One Company Will Soon Control Half of the U.S. Beer Market

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Alexander Zemlianichenko JR / Bloomberg via Getty Images

By next year, beer bought in the U.S. may be more likely to come from a single company than from all the rest combined. That could be bad news for America’s beer drinkers — potentially higher prices for some of the U.S.’s most popular brews and possibly even fewer mainstream brands — if regulatory agencies don’t get involved first.

Last week, Belgium-based beverage conglomerate Anheuser-Busch InBev announced plans to buy Grupo Modelo, the Mexican brewer behind Corona, Pacifico, Negra Modelo and nine other beer brands. For several years AB InBev has owned a 50% stake in the brewer but is now buying up the other half, an acquisition the beer conglomerate has been eyeing for several years.

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AB InBev has already cornered 47.7% of the market, a figure that is proudly highlighted on Anheuser-Busch’s home page, and the $20 billion buyout of Grupo Modelo, which has an estimated 6% of the U.S. market, would push AB InBev’s share to well over half of all U.S. beer sales.

That’s why Grupo Modelo is selling its 50% stake in Crown Imports – which exports and markets the Corona brands to the U.S. – to Constellation Brands. The move is designed to prevent antitrust challenges to the AB InBev-Grupo Modelo acquisition. But that move may not be enough to assuage claims of a U.S. beer monopoly.

“In Mexico, they shouldn’t have any issues approving the deal,” says BTG Pactual analyst Rafael Shin. “But in the U.S., it will be a different story.” The move is set to be finalized early next year.

Belgium-based InBev emerged into U.S. beer-drinkers’ consciousness around 2008, when it bought the all-American of American breweries – Anheuser Busch, the St. Louis-based maker of Budweiser and Bud Light.

It’s now the world’s largest brewer, controlling about a quarter of the global beer market with its 200 brands. According to Bloomberg News, the combined annual revenue for AB InBev and Grupo Modelo will hover around $47 billion and and together the complanies will employ some 150,000 workers. The volume of beer produced by the companies would increase from 300 million to 350 million barrels annually with the deal, which would also make the company bigger than SABMiller and Heineken — AB InBev’s two closest competitors — combined.

For the average American beer drinker, the growth of InBev could be bad news. Competition within the beer industry is slowly eroding, and anytime there’s less competition, higher prices are likely to follow.

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AB InBev could also decide that it ultimately wants to own fewer brands so it can reduce its marketing costs, and that could give customers fewer mainstream beer options.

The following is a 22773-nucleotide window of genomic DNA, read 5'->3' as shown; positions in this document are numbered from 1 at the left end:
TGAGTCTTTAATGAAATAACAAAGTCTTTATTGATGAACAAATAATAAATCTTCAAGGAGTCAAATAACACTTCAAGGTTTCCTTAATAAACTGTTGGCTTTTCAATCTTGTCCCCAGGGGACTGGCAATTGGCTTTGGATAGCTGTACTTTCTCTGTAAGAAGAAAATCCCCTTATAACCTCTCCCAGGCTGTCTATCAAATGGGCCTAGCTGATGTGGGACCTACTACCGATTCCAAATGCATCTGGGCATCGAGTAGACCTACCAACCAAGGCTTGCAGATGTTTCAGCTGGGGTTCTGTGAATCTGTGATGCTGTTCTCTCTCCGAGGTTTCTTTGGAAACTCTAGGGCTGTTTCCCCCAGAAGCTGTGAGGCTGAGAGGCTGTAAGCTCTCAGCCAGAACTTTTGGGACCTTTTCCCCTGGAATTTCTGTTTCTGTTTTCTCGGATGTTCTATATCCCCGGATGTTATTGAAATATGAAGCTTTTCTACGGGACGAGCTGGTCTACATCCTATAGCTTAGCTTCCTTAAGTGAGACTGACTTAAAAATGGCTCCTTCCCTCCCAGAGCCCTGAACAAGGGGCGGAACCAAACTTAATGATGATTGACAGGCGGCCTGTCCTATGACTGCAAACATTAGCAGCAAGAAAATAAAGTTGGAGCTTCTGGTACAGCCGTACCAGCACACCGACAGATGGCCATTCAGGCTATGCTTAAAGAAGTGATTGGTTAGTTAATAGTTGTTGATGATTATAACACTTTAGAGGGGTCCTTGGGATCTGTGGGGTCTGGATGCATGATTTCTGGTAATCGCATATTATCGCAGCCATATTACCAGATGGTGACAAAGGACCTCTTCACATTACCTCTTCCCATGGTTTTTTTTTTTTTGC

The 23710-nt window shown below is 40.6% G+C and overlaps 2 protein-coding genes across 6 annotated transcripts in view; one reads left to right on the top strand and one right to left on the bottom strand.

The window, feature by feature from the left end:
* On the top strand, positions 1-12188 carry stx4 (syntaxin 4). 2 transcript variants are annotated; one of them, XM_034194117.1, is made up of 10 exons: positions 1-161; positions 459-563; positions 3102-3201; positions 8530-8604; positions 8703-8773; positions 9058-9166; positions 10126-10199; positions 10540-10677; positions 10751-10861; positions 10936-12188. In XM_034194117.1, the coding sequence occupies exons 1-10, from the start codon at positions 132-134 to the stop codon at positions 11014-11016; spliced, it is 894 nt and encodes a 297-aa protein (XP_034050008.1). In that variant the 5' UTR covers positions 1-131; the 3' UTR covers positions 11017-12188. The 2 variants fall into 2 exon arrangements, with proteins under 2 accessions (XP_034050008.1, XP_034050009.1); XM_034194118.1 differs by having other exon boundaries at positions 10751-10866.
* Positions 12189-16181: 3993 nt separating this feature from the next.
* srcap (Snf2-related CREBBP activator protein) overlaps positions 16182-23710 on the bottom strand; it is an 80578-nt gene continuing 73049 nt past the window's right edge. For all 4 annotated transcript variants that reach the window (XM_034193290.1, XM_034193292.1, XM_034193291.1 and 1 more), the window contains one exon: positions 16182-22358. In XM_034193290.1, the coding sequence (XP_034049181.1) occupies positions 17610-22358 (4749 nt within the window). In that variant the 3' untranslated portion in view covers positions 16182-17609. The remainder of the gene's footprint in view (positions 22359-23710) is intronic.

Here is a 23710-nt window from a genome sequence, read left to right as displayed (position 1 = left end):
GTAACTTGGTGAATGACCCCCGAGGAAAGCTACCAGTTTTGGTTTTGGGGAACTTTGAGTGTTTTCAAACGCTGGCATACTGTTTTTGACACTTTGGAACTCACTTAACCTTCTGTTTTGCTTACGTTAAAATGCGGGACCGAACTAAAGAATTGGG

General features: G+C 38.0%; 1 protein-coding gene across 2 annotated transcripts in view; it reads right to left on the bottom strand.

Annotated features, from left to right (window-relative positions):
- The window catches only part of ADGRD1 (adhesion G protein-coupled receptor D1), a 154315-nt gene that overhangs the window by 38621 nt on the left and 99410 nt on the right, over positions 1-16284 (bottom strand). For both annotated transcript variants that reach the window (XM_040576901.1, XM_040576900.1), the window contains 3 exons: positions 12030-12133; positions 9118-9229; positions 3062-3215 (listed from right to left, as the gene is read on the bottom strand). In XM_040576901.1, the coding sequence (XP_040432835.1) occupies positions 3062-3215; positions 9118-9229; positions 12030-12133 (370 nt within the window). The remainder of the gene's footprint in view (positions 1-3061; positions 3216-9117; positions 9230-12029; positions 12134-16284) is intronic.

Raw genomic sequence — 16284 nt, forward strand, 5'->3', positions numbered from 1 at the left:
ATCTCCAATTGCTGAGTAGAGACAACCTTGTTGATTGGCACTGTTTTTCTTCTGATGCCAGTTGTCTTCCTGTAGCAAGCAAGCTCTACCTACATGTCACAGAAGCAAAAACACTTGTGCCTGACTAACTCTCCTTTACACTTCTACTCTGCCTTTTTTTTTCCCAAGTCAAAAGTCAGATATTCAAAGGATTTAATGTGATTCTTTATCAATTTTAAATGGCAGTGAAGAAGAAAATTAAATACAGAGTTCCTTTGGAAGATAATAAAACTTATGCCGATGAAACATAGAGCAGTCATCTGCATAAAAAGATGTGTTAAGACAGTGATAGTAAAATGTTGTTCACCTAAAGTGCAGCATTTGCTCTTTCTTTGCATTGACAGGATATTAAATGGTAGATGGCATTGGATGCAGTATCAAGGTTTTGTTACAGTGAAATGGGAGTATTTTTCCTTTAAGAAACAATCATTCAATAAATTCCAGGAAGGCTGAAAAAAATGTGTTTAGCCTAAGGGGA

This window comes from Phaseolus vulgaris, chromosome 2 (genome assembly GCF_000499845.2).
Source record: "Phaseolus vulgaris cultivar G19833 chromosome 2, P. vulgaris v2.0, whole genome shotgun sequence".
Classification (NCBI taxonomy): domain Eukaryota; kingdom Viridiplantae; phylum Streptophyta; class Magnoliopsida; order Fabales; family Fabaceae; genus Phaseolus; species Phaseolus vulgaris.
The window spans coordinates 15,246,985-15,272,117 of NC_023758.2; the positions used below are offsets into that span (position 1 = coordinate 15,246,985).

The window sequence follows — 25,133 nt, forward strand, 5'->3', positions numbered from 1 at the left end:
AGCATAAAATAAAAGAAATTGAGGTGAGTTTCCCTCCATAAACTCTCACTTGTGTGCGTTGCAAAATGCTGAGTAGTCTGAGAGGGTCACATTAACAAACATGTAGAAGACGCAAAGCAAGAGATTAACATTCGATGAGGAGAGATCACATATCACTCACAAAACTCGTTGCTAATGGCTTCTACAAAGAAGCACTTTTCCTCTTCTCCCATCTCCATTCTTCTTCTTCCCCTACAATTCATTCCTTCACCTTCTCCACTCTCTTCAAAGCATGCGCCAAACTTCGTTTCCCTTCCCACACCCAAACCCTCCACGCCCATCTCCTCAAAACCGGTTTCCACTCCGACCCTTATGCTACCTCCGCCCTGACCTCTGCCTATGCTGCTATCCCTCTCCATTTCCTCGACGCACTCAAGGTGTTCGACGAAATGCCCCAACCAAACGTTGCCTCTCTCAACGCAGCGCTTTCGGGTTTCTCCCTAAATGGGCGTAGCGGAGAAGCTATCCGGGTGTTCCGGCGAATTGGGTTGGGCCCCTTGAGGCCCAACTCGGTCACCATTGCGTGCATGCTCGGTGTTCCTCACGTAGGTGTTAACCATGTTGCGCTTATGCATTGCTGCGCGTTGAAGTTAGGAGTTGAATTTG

The Crown Imports divestiture will help AB InBev make the case that it isn’t cornering all sectors of the market, but if regulatory agencies try to block the deal, it could decide to sell off one or more of its brands.

AB InBev has even attempted to acquire some microbreweries, like its acquisition of Chicago-based Goose Island Beer Co. last year. Even though craft breweries have exploded in popularity over the last several years, they only account for about 6% of U.S. beer sales by volume and 9% by dollars – and are unlikely to ever challenge AB InBev’s dominance in the U.S.

15 comments
Michael Driver
Michael Driver

Those "mainstream beers" aren't worth drinking. Craft, microbrews, or homebrews for me.

aschwab84
aschwab84

I hope the prices go up for crap beer.  No concern to me.  I will be enjoying a good beer while AB tries to buy all of the big competitors.  I guess I am one of the 6%....

bzelbub
bzelbub

Thank God for craft beers.

Jon Cann
Jon Cann

The concentration of wealth brought on by corporate tax cuts.  Corporate law clearly trumps Constitutional law.  The corporation is how people get around Constitutional limits to their power.

Tommy3134
Tommy3134

No one complains about a Mexican owning most if not all of the US cement businesses, so what is the big deal about this?

MACV
MACV

I've said it many, many times.  The Democrats break up the monopolies and the Republicans put them back together!

Tommy3134
Tommy3134

Reagan was the first president to allow huge acquisitions and mergers!!! He helped get us in the mess we are in.

Namec Nassianer
Namec Nassianer

You  are both correct.

Reagan was a massive deregulator, resulting in the mortgage crisis among other things.

Reagan also was big on union-killing (he fired air traffic controllers en masse).  Although unions can be a pain, they are (or were) the only voice the non-executive level worker had. 

It is a suspicious coincidence that as union membership dropped, executive salaries and compensation skyrocketed.

Mmmmbeer
Mmmmbeer

It's ok when numerous foreign owned beers are forced together for pure profit's sake.  They are all bleeding a slow death.  The ONLY segment of the beer market that is growing is craft beer.  People are demanding flavorful beers.  Craft brewers cannot make enough beer these days due to extreme demand.  The future of beer is interesting flavors not depending on funny commercials or picture perfect scenery on a beach.  

drabidea
drabidea

What do I care. If the prices go up more people will buy microbrews and realize they are worth the extra money.

HUGO BETANCES
HUGO BETANCES

SALUDOS DESDE REP.DOM PARECE SER QUE LA CERVECERIA BRASILEÑA VA A TENER DENTRO DE UNOS AÑOS EL CONTROL DE EL NEGOCIO DE LA CERVEZA EN EL MUNDO ENTERO

Mike259
Mike259

Not unusual. McCormick already owns most of the US retail spice market and move agressively to eliminate any potential competitors.

Pam C
Pam C

Try Penzey's spices.  You'll never go back to mass-produced big-market spices.